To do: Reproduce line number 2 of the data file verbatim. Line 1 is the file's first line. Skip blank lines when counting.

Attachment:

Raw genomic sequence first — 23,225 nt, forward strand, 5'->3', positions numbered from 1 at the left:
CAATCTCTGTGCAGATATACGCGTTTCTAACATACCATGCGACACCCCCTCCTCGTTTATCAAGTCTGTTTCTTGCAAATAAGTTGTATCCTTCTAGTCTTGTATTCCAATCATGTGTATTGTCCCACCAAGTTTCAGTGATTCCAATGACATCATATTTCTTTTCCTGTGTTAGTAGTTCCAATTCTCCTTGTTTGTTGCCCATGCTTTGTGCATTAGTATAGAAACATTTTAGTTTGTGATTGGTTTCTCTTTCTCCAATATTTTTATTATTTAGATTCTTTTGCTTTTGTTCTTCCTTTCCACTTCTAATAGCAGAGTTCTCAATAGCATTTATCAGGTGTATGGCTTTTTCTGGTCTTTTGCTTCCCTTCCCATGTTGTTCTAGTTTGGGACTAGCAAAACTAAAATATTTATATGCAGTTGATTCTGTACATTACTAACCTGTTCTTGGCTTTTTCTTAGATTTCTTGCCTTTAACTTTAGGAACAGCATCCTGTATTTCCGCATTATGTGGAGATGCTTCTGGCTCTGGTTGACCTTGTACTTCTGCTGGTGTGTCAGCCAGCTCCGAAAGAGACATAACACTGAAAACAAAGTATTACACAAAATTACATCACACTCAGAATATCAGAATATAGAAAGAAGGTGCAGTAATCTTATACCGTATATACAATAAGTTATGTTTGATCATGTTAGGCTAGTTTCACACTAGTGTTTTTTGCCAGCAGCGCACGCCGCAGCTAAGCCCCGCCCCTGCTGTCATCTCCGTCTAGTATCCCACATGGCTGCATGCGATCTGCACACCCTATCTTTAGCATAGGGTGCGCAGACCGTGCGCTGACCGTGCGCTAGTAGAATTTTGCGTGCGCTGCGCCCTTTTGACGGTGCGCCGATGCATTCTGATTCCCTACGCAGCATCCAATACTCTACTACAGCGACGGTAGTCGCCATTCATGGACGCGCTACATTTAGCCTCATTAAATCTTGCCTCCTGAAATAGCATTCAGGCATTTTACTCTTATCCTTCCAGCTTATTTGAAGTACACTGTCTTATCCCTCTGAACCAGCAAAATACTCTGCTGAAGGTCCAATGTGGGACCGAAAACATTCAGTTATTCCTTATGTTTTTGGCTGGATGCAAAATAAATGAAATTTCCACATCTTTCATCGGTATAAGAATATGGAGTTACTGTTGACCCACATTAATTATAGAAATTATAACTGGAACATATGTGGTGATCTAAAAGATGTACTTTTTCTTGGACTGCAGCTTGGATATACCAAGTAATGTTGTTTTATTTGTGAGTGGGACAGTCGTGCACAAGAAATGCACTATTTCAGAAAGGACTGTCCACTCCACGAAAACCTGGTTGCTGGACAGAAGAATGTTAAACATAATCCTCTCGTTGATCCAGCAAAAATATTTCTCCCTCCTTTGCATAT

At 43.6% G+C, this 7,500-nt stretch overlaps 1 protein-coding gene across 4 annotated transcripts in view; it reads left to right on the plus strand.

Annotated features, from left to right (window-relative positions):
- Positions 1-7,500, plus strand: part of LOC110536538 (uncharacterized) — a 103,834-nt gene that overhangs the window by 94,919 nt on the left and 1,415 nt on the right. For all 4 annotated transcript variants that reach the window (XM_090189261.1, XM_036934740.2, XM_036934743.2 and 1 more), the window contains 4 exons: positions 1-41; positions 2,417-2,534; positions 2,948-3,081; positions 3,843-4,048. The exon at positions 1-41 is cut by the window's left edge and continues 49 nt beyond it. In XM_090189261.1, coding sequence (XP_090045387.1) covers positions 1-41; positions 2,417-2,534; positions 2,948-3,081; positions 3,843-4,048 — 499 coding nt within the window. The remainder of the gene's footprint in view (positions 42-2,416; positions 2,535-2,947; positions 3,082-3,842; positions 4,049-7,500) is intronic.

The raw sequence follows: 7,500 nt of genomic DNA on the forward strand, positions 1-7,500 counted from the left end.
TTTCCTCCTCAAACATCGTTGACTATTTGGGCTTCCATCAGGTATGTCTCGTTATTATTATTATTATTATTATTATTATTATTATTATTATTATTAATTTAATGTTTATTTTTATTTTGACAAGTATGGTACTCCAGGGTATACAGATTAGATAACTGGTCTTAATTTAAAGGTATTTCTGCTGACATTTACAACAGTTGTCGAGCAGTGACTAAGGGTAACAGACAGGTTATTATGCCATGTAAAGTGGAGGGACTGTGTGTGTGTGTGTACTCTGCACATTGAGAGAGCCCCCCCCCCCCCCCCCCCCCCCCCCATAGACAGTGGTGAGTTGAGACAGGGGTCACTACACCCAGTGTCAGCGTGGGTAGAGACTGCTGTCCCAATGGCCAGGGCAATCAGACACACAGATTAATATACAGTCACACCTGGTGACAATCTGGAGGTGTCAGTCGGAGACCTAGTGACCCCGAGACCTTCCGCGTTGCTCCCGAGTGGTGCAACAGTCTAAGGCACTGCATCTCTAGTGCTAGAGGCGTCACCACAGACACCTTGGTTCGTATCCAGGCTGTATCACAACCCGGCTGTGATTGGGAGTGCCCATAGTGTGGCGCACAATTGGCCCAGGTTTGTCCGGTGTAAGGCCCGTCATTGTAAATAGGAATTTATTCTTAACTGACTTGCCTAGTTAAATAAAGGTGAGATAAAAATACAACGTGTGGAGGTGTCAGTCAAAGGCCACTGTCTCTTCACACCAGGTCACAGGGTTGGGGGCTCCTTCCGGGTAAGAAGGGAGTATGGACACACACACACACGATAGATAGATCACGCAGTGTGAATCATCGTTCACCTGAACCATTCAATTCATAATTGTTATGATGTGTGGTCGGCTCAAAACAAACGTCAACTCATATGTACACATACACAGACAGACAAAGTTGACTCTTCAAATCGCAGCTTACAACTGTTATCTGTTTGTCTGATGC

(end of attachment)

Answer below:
CAATCTCTGTGCAGATATACGCGTTTCTAACATACCATGCGACACCCCCTCCTCGTTTATCAAGTCTGTTTCTTGCAAATAAGTTGTATCCTTCTAGTCTTGTATTCCAATCATGTGTATTGTCCCACCAAGTTTCAGTGATTCCAATGACATCATATTTCTTTTCCTGTGTTAGTAGTTCCAATTCTCCTTGTTTGTTGCCCATGCTTTGTGCATTAGTATAGAAACATTTTAGTTTGTGATTGGTTTCTCTTTCTCCAATATTTTTATTATTTAGATTCTTTTGCTTTTGTTCTTCCTTTCCACTTCTAATAGCAGAGTTCTCAATAGCATTTATCAGGTGTATGGCTTTTTCTGGTCTTTTGCTTCCCTTCCCATGTTGTTCTAGTTTGGGACTAGCAAAACTAAAATATTTATATGCAGTTGATTCTGTACATTACTAACCTGTTCTTGGCTTTTTCTTAGATTTCTTGCCTTTAACTTTAGGAACAGCATCCTGTATTTCCGCATTATGTGGAGATGCTTCTGGCTCTGGTTGACCTTGTACTTCTGCTGGTGTGTCAGCCAGCTCCGAAAGAGACATAACACTGAAAACAAAGTATTACACAAAATTACATCACACTCAGAATATCAGAATATAGAAAGAAGGTGCAGTAATCTTATACCGTATATACAATAAGTTATGTTTGATCATGTTAGGCTAGTTTCACACTAGTGTTTTTTGCCAGCAGCGCACGCCGCAGCTAAGCCCCGCCCCTGCTGTCATCTCCGTCTAGTATCCCACATGGCTGCATGCGATCTGCACACCCTATCTTTAGCATAGGGTGCGCAGACCGTGCGCTGACCGTGCGCTAGTAGAATTTTGCGTGCGCTGCGCCCTTTTGACGGTGCGCCGATGCATTCTGATTCCCTACGCAGCATCCAATACTCTACTACAGCGACGGTAGTCGCCATTCATGGACGCGCTACATTTAGCCTCATTAAATCTTGCCTCCTGAAATAGCATTCAGGCATTTTACTCTTATCCTTCCAGCTTATTTGAAGTACACTGTCTTATCCCTCTGAACCAGCAAAATACTCTGCTGAAGGTCCAATGTGGGACCGAAAACATTCAGTTATTCCTTATGTTTTTGGCTGGATGCAAAATAAATGAAATTTCCACATCTTTCATCGGTATAAGAATATGGAGTTACTGTTGACCCACATTAATTATAGAAATTATAACTGGAACATATGTGGTGATCTAAAAGATGTACTTTTTCTTGGACTGCAGCTTGGATATACCAAGTAATGTTGTTTTATTTGTGAGTGGGACAGTCGTGCACAAGAAATGCACTATTTCAGAAAGGACTGTCCACTCCACGAAAACCTGGTTGCTGGACAGAAGAATGTTAAACATAATCCTCTCGTTGATCCAGCAAAAATATTTCTCCCTCCTTTGCATAT